The complimentary relationship between Shiva and Narayana or Vishnu is emphasized both in the Vaishnava canon as well as in Shaivite texts through the story behind the Lord Ranganatha temple in Srirangam. Vibhishana, the brother of Ravana is made the king of Lanka by Lord Ram after which Lord Ram goes to Ayodhya where he becomes King after a coronation ceremony. This ceremony is attended among others by Vibhishana, who is sad at having parted company with Lord Ram. Valuing Vibhishana's friendship, Lord Ram gives him the idol of his family deity of Lord Ranganatha for being taken to Lanka and being worshipped by Vibhishana in remembrance of Lord Ram. Lord Ram (in a manner reminiscent of the condition on Ravana for not putting on ground the Shiva Linga) puts a condition before Vibhishana that he must not put the idol of Lord Ranganatha on the ground more than thrice during his journey to Lanka. Vibhishana is very steadfast and reaches Srirangam and he has kept the idol of Lord Ranganatha thrice and is confident of reaching his kingdom Lanka without keeping the idol on the ground.
Srirangam is in Tiruchirappalli, where the temple of Lord Ganesha or Vinayaka, son of Lord Shiva is located. The temple of Lord Ranganatha is regarded as the first or most important among the 108 Divya Desams or temples of Vishnu as per the Vaishnava canon. Shiva is worried about Lord Ranganatha, who is none other than Sreeman Narayana or Vishnu, leaving the shores of Bharata or India. He asks his son Vinayaka or Lord Ganesha to do something that will prevent Lord Ranganatha from going to Lanka. Ganesha approaches Vibhishana who is on the banks of river Kaveri and wishes to bath and perform his worship. But he cannot do so with the idol of Lord Ranganatha being in his hands. Seeing Ganesha in the disguise of a small boy near him, Vibhishana asks the boy to hold the idol of Lord Ranganatha in his hands and also instructs him firmly not to keep the idol on the ground (which he cannot lift again in case it is kept on the ground). Ganesha is looking exactly for this opportunity and the moment Vibhishana steps into the river and starts his worship, Ganesha promptly keeps the idol of Lord Ranganatha on the ground which gets planted firmly (around which the temple of Lord Ranganatha got constructed).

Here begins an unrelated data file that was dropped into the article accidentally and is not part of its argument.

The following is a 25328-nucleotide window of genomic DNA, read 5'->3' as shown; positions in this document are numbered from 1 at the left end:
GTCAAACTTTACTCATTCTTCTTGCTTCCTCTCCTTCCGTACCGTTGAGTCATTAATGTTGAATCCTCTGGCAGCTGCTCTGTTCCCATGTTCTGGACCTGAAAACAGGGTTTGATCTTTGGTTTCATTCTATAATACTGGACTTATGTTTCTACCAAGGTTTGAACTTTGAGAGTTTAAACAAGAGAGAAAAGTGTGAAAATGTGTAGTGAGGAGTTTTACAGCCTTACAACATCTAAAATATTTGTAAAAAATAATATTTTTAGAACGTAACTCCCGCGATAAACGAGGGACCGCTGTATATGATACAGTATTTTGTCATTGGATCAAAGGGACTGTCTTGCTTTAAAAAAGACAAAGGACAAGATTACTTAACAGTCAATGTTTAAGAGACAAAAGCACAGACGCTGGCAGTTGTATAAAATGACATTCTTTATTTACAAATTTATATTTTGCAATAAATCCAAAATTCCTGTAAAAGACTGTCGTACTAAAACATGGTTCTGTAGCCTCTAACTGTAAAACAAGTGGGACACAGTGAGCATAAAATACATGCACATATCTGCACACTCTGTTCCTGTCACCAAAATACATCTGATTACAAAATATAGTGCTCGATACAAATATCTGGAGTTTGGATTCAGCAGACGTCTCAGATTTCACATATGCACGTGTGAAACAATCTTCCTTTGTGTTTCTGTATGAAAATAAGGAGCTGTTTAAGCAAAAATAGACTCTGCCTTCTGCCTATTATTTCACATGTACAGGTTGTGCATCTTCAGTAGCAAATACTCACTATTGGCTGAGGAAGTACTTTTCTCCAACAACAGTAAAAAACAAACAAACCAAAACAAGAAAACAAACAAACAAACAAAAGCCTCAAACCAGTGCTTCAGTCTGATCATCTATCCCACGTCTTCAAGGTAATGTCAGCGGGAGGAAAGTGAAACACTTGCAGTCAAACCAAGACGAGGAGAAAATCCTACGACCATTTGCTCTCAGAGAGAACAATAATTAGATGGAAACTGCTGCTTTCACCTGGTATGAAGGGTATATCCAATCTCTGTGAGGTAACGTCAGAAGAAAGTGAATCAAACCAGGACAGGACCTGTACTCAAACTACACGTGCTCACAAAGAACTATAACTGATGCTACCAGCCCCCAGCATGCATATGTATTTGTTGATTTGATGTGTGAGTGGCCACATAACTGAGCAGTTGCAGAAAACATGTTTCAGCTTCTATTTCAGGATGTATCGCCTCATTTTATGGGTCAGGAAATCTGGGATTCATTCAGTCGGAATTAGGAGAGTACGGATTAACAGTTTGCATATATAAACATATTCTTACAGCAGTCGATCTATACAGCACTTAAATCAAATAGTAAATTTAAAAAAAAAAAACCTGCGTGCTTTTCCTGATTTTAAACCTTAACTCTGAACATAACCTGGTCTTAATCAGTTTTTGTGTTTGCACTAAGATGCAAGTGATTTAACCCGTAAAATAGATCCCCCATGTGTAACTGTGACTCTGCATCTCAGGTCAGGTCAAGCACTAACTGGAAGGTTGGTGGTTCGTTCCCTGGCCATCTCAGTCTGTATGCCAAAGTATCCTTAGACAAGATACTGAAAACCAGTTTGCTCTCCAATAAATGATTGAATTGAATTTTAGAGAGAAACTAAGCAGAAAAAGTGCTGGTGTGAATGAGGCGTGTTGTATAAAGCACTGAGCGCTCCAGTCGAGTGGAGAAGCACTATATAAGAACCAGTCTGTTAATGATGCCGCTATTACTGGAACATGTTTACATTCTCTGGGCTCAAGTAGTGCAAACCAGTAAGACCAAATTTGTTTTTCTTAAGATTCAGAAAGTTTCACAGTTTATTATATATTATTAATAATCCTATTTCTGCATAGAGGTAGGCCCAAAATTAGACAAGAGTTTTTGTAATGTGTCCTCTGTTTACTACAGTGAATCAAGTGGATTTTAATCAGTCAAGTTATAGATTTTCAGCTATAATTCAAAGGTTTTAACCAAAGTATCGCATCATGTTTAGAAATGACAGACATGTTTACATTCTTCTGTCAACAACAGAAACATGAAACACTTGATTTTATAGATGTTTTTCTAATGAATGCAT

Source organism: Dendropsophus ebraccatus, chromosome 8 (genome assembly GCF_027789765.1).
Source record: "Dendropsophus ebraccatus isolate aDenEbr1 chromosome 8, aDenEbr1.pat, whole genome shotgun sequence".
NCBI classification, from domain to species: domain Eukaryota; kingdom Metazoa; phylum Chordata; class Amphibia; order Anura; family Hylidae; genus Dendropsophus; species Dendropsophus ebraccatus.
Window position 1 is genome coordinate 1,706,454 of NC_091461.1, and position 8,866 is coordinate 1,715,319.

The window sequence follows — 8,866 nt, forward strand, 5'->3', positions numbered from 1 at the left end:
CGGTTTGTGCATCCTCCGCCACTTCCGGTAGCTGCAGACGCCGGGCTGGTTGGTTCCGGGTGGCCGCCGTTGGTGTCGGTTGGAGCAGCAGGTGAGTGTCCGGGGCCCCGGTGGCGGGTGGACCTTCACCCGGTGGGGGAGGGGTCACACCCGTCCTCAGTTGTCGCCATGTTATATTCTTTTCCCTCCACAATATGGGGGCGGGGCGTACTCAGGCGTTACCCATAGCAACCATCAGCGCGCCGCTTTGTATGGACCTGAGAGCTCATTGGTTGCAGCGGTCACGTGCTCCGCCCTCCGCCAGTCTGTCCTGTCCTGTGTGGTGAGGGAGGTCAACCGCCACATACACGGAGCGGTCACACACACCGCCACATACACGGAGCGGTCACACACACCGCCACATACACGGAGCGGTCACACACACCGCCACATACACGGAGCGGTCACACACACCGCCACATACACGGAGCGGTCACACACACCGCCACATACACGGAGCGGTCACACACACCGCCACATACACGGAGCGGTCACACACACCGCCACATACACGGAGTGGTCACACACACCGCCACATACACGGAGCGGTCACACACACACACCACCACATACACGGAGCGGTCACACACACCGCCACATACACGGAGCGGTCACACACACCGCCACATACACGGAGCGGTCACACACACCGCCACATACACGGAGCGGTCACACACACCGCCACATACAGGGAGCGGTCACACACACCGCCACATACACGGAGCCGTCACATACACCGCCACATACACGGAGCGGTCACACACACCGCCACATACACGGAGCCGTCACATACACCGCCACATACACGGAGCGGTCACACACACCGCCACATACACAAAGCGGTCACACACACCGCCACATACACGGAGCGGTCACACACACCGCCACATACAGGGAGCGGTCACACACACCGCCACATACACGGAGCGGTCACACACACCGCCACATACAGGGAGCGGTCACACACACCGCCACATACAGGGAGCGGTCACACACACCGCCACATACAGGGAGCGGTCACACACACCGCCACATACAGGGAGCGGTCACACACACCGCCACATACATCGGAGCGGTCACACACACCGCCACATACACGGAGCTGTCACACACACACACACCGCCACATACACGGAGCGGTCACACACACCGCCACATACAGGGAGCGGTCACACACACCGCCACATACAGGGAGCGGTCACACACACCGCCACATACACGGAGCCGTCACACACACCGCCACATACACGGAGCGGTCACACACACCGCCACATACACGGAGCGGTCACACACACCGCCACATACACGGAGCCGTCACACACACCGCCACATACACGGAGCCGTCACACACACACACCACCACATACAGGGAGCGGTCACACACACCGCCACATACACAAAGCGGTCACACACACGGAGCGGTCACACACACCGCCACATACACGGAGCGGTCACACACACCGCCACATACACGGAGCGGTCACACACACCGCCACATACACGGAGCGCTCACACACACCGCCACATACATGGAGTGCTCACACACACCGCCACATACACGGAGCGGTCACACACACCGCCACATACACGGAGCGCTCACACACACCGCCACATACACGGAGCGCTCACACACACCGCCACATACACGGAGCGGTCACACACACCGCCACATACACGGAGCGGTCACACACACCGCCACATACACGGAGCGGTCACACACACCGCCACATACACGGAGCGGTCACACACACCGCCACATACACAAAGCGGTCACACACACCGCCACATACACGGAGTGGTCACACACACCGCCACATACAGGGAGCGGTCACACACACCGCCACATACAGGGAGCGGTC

Vibhishana after finishing his bathing and worship comes out of the river to find the idol of Lord Ranganatha planted on the ground and is unable to lift it. He finds Ganesha in the guise of a small boy, still gleefully standing near the idol. Vibhishana is very upset and he chases Ganesha who runs to the top of a very old mountain and hides in a small cave. Vibhishana chases him, only to find and realize, that it is none other than Lord Vinayaka at Malaikottai or the Rockfort Ucchi Pillayar Temple in Tiruchirappalli, who took human form to prevent Vibhishana from carrying the idol of Lord Ranganatha with him to Lanka This episode is prominently quoted in the Vaishnava canon to emphasize the non-adversarial relationship between Vishnu or Narayana and Shiva.
An example of a collaboration story is one given to explain Shiva's epithet Mahābaleśvara, "lord of great strength" (Maha = "great", Bala = "strength", Īśvara = "lord"). This name refers to a story in which Rāvaṇa was given a linga as a boon by Shiva on the condition that he carry it always. During his travels, he stopped near the present Deoghar in Jharkhand to purify himself and asked Narada, a devotee of Vishnu in the guise of a Brahmin, to hold the linga for him, but after some time, Narada put it down on the ground and vanished. When Ravana returned, he could not move the linga, and it is said to remain there ever since. The story of Gokarna in Karnataka is also similar in that Ravana, on the way to Lanka from Kailasa, gave the lingam to Ganesha to keep until he bathes, but Ganesha fits it in the earth, so the lingam is called Mahabaleshwara.
As one story goes, Shiva is enticed by the beauty and charm of Mohini, Vishnu's female avatar, and procreates with her. As a result of this union, Ayyappa or Shasta identified with Ayyanar is born.